Basic Nautilus Training Principles

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Basic Nautilus Training Principles

Post  Fitness Scientist on Sat May 08, 2010 12:48 pm

Basic Nautilus Training Principles

By Joe Mullen
Fitness Scientist

Following is an article I wrote back in the time that Nautilus equipment and original protocols were not well known quite yet.
Although I'm talking about Nautilus, the advice should be used with any High Tech machines, since in a way the advice applies to anatomy, physiology, exercise science and the laws of physics.

Basic Nautilus training principles have been well established. Arthur Jones wrote many detailed articles during the 1970's about his ideas of improving exercise. He also wrote and published two books: Nautilus Training Principles-- Bulletin #1 and Nautilus Training Principles--Bulletin #2; the information presented in his books formed the cornerstone for future books by Ellington Darden, PhD, Director of Research for Nautilus Sports/Medical Industries.

Dr. Darden's best selling book, "The Nautilus Book" expanded on Arthur's basic concepts and made them available to the mass market. Every Nautilus equipped club that I have been in, follow the advice set forth by The Nautilus Book--without deviation--it's as if applying common sense beyond the basic recommendations is blasphemy.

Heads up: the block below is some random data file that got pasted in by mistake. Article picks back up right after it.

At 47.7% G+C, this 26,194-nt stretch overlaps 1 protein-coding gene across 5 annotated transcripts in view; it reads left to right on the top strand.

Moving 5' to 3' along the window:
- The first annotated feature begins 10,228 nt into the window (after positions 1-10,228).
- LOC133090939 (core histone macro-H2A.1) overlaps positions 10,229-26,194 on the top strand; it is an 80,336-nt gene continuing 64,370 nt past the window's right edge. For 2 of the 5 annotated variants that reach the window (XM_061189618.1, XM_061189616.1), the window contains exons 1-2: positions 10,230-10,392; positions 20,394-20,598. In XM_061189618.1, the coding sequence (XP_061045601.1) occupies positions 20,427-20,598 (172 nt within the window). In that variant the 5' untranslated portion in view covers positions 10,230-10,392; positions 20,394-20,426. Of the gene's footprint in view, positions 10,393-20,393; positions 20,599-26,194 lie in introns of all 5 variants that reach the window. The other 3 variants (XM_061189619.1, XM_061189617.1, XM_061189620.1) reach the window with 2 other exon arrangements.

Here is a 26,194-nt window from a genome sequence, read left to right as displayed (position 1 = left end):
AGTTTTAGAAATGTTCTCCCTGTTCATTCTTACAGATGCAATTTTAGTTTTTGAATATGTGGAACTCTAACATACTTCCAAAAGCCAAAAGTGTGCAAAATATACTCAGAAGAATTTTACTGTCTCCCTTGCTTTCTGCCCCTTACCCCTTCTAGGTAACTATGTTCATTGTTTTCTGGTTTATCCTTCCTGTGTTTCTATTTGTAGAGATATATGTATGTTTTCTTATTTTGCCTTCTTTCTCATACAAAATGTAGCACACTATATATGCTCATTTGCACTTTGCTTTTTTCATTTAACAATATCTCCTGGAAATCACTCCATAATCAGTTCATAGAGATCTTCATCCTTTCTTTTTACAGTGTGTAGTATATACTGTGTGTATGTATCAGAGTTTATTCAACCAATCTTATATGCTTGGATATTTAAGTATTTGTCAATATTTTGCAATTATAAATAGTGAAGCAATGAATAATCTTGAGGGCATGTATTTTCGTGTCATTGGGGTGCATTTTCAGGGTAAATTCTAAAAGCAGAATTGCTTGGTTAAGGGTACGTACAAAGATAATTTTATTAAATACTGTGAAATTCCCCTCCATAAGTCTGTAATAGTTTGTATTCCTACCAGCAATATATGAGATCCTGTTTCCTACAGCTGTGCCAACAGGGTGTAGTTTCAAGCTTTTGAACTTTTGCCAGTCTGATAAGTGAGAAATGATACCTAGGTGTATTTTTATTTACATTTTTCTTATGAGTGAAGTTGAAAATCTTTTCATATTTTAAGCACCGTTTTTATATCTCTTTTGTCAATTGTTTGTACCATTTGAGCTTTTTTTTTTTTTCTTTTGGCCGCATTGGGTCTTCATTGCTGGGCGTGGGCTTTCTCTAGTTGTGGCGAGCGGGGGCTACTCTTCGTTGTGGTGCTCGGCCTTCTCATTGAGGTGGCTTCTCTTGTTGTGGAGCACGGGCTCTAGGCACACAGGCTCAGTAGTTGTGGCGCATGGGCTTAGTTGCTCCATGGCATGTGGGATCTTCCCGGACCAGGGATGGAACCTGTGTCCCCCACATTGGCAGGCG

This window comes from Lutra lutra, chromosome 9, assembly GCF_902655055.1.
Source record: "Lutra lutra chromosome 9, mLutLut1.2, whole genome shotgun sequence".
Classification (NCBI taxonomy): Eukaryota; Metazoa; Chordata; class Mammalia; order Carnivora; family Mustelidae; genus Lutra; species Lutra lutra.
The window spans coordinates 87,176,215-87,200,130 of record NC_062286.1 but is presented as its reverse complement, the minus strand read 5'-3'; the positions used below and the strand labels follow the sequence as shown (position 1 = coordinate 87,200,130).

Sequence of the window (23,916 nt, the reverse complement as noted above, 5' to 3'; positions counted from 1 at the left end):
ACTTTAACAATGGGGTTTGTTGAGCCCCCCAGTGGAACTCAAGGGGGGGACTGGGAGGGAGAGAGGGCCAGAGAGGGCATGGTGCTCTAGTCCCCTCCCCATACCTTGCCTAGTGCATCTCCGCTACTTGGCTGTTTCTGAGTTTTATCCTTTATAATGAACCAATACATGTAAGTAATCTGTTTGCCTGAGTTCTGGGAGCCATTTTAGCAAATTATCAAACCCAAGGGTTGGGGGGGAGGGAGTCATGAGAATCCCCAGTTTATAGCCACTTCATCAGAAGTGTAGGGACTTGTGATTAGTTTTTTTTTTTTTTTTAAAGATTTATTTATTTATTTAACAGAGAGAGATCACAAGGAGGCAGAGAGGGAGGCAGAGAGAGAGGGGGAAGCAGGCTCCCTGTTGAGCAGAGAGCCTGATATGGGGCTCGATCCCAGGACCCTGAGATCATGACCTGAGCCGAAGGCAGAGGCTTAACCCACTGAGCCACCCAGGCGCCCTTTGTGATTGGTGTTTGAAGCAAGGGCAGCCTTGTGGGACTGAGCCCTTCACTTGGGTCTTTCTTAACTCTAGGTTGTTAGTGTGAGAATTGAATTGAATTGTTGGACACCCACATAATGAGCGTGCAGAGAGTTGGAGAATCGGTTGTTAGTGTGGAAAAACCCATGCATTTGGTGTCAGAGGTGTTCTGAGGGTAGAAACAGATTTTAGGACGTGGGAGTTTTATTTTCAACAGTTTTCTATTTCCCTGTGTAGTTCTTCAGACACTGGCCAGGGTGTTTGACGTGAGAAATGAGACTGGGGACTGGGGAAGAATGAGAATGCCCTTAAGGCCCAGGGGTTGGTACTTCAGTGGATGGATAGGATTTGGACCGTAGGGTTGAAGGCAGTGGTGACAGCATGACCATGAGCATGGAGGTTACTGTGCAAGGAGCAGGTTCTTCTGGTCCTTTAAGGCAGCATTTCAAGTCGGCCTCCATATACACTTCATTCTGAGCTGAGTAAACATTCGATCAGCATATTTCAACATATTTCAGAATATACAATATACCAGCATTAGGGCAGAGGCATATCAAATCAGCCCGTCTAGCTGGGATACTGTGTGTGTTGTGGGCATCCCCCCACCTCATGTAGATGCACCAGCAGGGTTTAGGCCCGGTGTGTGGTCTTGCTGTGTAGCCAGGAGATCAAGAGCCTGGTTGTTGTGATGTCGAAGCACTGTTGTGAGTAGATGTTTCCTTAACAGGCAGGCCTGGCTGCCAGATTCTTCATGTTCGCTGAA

The thirst for knowledge, related to Nautilus protocols, is so great, that I recommend trainees should follow only the rational advice offered by people really connected with Nautilus without question.

Don't follow anyone with your eyes closed or your mind in the "off" position. Always attempt to improve your knowledge or beliefs. There is no substitute for a rational mind and rational actions.

Following are some of the recommendations for basic Nautilus training principles:

1. When using a machine that requires a seat position or body position that aligns with a rotational axis of a cam--be sure that the joint of the body part that is moving is in line with the cam's axis rotation.

2. When properly aligned, stay in that position; avoid twisting, shifting, turning, or arching when performing a movement.